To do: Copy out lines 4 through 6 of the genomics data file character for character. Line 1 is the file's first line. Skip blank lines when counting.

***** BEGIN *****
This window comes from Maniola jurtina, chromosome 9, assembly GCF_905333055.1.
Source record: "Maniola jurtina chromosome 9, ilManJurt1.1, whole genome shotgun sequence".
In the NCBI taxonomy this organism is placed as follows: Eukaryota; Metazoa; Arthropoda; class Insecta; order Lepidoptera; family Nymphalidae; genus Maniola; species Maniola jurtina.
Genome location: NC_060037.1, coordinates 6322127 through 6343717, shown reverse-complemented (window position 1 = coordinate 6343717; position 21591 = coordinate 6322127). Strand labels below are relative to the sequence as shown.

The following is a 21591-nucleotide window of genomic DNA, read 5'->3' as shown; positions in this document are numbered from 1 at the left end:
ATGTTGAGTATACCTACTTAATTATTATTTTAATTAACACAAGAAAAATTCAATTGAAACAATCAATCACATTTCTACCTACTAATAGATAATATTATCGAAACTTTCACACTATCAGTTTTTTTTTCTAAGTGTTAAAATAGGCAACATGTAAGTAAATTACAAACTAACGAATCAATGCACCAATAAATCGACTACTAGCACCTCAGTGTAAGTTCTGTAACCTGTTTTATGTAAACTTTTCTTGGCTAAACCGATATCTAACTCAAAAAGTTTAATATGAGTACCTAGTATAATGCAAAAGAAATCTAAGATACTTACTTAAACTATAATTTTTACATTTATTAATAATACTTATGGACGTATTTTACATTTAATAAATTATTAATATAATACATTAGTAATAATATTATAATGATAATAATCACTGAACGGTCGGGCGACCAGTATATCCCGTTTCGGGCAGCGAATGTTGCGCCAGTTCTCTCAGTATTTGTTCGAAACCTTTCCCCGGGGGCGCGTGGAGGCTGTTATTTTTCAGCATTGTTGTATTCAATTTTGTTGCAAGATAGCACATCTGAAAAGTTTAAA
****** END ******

Genome location: NC_060037.1, coordinates 6322127 through 6343717, shown reverse-complemented (window position 1 = coordinate 6343717; position 21591 = coordinate 6322127). Strand labels below are relative to the sequence as shown.

The following is a 21591-nucleotide window of genomic DNA, read 5'->3' as shown; positions in this document are numbered from 1 at the left end:
ATGTTGAGTATACCTACTTAATTATTATTTTAATTAACACAAGAAAAATTCAATTGAAACAATCAATCACATTTCTACCTACTAATAGATAATATTATCGAAACTTTCACACTATCAGTTTTTTTTTCTAAGTGTTAAAATAGGCAACATGTAAGTAAATTACAAACTAACGAATCAATGCACCAATAAATCGACTACTAGCACCTCAGTGTAAGTTCTGTAACCTGTTTTATGTAAACTTTTCTTGGCTAAACCGATATCTAACTCAAAAAGTTTAATATGAGTACCTAGTATAATGCAAAAGAAATCTAAGATACTTACTTAAACTATAATTTTTACATTTATTAATAATACTTATGGACGTATTTTACATTTAATAAATTATTAATATAATACATTAGTAATAATATTATAATGATAATAATCACTGAACGGTCGGGCGACCAGTATATCCCGTTTCGGGCAGCGAATGTTGCGCCAGTTCTCTCAGTATTTGTTCGAAACCTTTCCCCGGGGGCGCGTGGAGGCTGTTATTTTTCAGCATTGTTGTATTCAATTTTGTTGCAAGATAGCACATCTGAAAAGTTTAAA